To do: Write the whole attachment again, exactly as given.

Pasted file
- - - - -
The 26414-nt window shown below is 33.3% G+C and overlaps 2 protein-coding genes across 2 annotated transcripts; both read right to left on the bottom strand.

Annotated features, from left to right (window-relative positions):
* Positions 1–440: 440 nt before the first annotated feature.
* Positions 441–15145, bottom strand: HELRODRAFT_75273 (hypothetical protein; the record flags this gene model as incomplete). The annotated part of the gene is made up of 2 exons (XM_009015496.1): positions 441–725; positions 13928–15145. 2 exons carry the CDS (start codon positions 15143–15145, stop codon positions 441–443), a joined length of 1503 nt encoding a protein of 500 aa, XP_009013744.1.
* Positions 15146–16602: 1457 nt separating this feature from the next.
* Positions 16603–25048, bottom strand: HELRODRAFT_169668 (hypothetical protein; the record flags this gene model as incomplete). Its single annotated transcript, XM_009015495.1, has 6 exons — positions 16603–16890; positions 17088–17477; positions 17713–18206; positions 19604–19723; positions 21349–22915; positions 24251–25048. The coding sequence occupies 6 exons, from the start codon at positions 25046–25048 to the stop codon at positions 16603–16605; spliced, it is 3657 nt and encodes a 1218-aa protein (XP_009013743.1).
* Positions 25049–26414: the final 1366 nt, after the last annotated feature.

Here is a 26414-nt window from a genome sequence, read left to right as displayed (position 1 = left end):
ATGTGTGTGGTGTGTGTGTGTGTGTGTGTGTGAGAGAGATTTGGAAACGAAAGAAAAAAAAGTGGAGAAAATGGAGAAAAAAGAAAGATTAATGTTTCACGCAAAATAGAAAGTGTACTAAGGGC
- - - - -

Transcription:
The 26414-nt window shown below is 33.3% G+C and overlaps 2 protein-coding genes across 2 annotated transcripts; both read right to left on the bottom strand.

Annotated features, from left to right (window-relative positions):
* Positions 1–440: 440 nt before the first annotated feature.
* Positions 441–15145, bottom strand: HELRODRAFT_75273 (hypothetical protein; the record flags this gene model as incomplete). The annotated part of the gene is made up of 2 exons (XM_009015496.1): positions 441–725; positions 13928–15145. 2 exons carry the CDS (start codon positions 15143–15145, stop codon positions 441–443), a joined length of 1503 nt encoding a protein of 500 aa, XP_009013744.1.
* Positions 15146–16602: 1457 nt separating this feature from the next.
* Positions 16603–25048, bottom strand: HELRODRAFT_169668 (hypothetical protein; the record flags this gene model as incomplete). Its single annotated transcript, XM_009015495.1, has 6 exons — positions 16603–16890; positions 17088–17477; positions 17713–18206; positions 19604–19723; positions 21349–22915; positions 24251–25048. The coding sequence occupies 6 exons, from the start codon at positions 25046–25048 to the stop codon at positions 16603–16605; spliced, it is 3657 nt and encodes a 1218-aa protein (XP_009013743.1).
* Positions 25049–26414: the final 1366 nt, after the last annotated feature.

Here is a 26414-nt window from a genome sequence, read left to right as displayed (position 1 = left end):
ATGTGTGTGGTGTGTGTGTGTGTGTGTGTGTGAGAGAGATTTGGAAACGAAAGAAAAAAAAGTGGAGAAAATGGAGAAAAAAGAAAGATTAATGTTTCACGCAAAATAGAAAGTGTACTAAGGGC